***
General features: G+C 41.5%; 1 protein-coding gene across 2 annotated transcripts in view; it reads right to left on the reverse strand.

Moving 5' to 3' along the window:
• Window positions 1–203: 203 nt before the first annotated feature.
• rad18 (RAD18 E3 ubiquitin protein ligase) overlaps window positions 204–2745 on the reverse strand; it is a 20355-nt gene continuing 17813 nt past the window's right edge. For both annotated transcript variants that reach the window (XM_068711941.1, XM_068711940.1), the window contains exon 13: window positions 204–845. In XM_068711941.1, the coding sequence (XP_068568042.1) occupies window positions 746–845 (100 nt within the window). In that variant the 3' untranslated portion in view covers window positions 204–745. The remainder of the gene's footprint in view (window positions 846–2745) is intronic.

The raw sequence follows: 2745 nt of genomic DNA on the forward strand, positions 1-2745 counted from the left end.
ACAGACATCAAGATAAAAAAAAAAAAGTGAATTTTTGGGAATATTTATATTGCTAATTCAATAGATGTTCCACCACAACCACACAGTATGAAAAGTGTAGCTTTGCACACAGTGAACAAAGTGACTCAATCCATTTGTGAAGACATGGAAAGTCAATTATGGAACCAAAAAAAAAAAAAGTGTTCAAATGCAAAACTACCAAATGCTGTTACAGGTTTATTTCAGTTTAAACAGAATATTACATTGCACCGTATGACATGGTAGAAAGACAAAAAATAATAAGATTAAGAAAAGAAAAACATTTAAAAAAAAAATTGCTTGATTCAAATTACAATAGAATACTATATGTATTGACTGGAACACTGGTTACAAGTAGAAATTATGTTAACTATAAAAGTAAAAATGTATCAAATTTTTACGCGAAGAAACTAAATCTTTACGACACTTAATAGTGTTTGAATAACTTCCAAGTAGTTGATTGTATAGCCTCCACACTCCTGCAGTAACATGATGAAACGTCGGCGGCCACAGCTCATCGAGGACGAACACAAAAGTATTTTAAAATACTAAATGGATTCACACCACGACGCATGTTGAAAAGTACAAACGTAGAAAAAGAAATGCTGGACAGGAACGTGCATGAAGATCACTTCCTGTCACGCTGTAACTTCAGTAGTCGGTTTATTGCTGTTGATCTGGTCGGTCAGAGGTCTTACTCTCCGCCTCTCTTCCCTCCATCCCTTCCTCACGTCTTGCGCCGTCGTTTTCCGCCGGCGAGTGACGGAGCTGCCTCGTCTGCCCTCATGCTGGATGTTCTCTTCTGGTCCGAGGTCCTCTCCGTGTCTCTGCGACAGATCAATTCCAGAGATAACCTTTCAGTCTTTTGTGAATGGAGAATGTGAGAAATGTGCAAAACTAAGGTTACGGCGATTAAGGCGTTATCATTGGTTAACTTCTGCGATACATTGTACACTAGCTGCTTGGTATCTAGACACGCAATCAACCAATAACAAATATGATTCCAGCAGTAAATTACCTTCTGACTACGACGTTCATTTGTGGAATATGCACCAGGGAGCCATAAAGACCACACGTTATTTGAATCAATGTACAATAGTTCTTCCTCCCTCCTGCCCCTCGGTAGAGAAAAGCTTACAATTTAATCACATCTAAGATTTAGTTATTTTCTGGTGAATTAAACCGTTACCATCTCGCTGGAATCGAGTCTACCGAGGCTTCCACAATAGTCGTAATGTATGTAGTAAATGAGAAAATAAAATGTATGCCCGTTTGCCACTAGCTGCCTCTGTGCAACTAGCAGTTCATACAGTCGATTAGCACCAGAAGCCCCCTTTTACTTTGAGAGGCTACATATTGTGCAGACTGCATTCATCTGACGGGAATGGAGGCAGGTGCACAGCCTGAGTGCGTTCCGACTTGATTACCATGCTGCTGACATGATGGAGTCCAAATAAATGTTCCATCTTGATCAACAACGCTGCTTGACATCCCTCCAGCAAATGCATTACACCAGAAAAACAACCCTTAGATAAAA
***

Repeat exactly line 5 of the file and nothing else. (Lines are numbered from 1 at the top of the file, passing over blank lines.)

The raw sequence follows: 2745 nt of genomic DNA on the forward strand, positions 1-2745 counted from the left end.